— Citizenship Lawyer (@ExpatriationLaw) May 12, 2015
Part 1 of this post traced the evolution of taxation. This brings us to:
Part 2 – The Evolution of Citizenship
In 1924, the Supreme Court of the United States, per Justice McKenna ruled in Cook v. Tait that U.S. “citizenship taxation” was constitutional. Since that time Cook v. Tait has been cited to justify the constitutionality, although not necessarily the propriety, of “citizenship taxation”. Note that “citizenship taxation” contains both the words “citizenship” and “taxation”. As a result, Justice McKenna’s decision along with the relevant statutes, may tell us a great deal about what “taxation” and “citizenship” meant in 1924.
Cook v. Tait – Justice McKenna’s decision
Cook v. Tait was argued on April 15, 1924 and decided on May 5, 1924 (those were the days). The taxpayer plaintiff “Cook” was described by Justice McKenna as:
a native citizen of the United States, and was such when he took up his residence and became domiciled in the city of Mexico.
Note that there is no evidence that Cook had become a naturalized citizen of Mexico or that he had taken an oath of allegiance to Mexico. (The relevance of this will be clear later.)
In holding that Cook was a taxable U.S. citizen, Justice McKenna ruled:
The contention was rejected that a citizen’s property without the limits of the United States derives no benefit from the United States. The contention, it was said, came from the confusion of thought in ‘mistaking the scope and extent of the sovereign power of the United States as a nation and its relations to its citizens and their relation to it.’ And that power in its scope and extent, it was decided, is based on the presumption that government by its very nature benefits the citizen and his property wherever found, and that opposition to it holds on to citizenship while it ‘belittles and destroys its advantages and blessings by denying the possession by government of an essential power required to make citizenship completely beneficial.’ In other words, the principle was declared that the government, by its very nature, benefits the citizen and his property wherever found, and therefore has the power to make the benefit complete. Or, to express it another way, the basis of the power to tax was not and cannot be made dependent upon the situs of the property in all cases, it being in or out of the United States, nor was not and cannot be made dependent upon the domicile of the citizen, that being in or out of the United States, but upon his relation as citizen to the United States and the relation of the latter to him as citizen. The consequence of the relations is that the native citizen who is taxed may have domicile, and the property from which his income is derived may have situs, in a foreign country and the tax be legal—the government having power to impose the tax.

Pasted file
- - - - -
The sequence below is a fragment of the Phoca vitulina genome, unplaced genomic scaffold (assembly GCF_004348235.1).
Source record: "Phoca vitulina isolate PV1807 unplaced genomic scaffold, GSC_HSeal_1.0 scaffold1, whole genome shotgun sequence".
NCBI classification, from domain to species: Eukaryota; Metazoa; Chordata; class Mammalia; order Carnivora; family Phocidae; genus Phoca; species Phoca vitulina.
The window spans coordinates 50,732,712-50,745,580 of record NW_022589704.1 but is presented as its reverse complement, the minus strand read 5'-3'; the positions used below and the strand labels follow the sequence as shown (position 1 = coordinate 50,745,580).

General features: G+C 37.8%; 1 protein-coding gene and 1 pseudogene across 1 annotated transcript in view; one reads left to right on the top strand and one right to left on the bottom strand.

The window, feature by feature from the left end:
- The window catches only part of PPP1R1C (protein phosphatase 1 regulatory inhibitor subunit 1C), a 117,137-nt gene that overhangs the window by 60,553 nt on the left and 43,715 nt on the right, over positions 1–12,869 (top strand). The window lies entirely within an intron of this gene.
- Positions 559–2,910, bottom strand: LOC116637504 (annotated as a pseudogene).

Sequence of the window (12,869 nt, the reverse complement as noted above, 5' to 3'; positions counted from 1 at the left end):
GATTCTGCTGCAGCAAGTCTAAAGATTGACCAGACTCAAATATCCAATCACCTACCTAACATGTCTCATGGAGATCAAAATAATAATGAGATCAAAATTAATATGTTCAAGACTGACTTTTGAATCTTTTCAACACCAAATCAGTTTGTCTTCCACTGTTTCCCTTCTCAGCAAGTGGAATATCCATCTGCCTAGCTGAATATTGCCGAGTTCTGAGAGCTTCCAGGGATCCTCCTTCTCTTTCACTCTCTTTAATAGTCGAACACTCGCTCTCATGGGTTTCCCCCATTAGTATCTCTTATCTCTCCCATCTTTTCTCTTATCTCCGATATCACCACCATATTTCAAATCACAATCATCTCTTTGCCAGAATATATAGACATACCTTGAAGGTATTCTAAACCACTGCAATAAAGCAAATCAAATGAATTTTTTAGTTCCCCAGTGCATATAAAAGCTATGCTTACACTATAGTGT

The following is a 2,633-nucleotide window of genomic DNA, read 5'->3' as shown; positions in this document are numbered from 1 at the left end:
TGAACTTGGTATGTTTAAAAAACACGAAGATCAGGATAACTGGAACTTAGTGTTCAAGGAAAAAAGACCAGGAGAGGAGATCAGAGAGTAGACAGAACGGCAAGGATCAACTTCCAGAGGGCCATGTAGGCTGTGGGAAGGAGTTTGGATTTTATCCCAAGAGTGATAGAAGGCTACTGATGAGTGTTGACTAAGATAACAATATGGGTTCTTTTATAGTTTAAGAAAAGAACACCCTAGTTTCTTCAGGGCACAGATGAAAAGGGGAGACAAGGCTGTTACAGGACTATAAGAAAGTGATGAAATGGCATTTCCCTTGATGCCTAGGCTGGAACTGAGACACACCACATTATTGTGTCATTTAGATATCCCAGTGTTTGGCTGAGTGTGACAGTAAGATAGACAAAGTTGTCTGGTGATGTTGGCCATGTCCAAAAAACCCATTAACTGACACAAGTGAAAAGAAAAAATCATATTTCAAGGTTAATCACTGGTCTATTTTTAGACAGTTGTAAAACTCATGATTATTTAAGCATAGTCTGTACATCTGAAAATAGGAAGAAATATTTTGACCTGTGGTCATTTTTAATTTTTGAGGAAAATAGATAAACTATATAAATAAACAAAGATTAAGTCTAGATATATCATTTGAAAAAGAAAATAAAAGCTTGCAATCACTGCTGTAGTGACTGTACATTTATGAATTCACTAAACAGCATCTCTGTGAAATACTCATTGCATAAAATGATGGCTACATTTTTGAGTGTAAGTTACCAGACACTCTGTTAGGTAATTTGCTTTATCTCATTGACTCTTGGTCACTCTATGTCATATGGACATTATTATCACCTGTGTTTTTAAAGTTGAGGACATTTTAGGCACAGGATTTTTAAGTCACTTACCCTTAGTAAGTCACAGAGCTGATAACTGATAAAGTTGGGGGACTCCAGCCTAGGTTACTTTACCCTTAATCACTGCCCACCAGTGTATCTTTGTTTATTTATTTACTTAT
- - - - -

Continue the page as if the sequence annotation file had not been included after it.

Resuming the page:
I have bolded the parts that I think are most important.
Cook v. Tait is now almost 100 years old. The case was decided in the context of the world as it was in 1924. The world has changed and changed a great deal. The concepts of both “taxation” and “citizenship” have evolved.
How “citizenship” has evolved since 1924
The evolution of “citizenship” has resulted from changes in the world and changes in the law.
Changes in the world
It is obvious that “citizenship” is less relevant and less important in a global world. Any part of the world can be reached in one day. That was not true in 1924. Furthermore, “dual citizenship” is now a practical reality. The United States grants citizenship based on birth in the United States. Therefore, there are many people with U.S. citizenship and the citizenship of at least one other nation.
It is therefore important to remember that U.S. “citizenship taxation” necessarily operates to impose U.S. taxes on:
– citizens of other nations
– who are residents of those other nations
Furthermore, as the recent Boris Johnson case illuminates, U.S. ” citizenship taxation” operates in a way that extracts capital out of other nations and brings it to the United States.
To put it another way:
Why are there so many U.S. citizens around the world?
There are three reasons:
First, the U.S. is one of the few countries that grants citizenship based on birth on U.S. soil.
Second, in the past the U.S. law has had “retention requirements” to retain U.S. citizenship. There is NOT a single legislative requirement remaining to retain U.S. citizenship.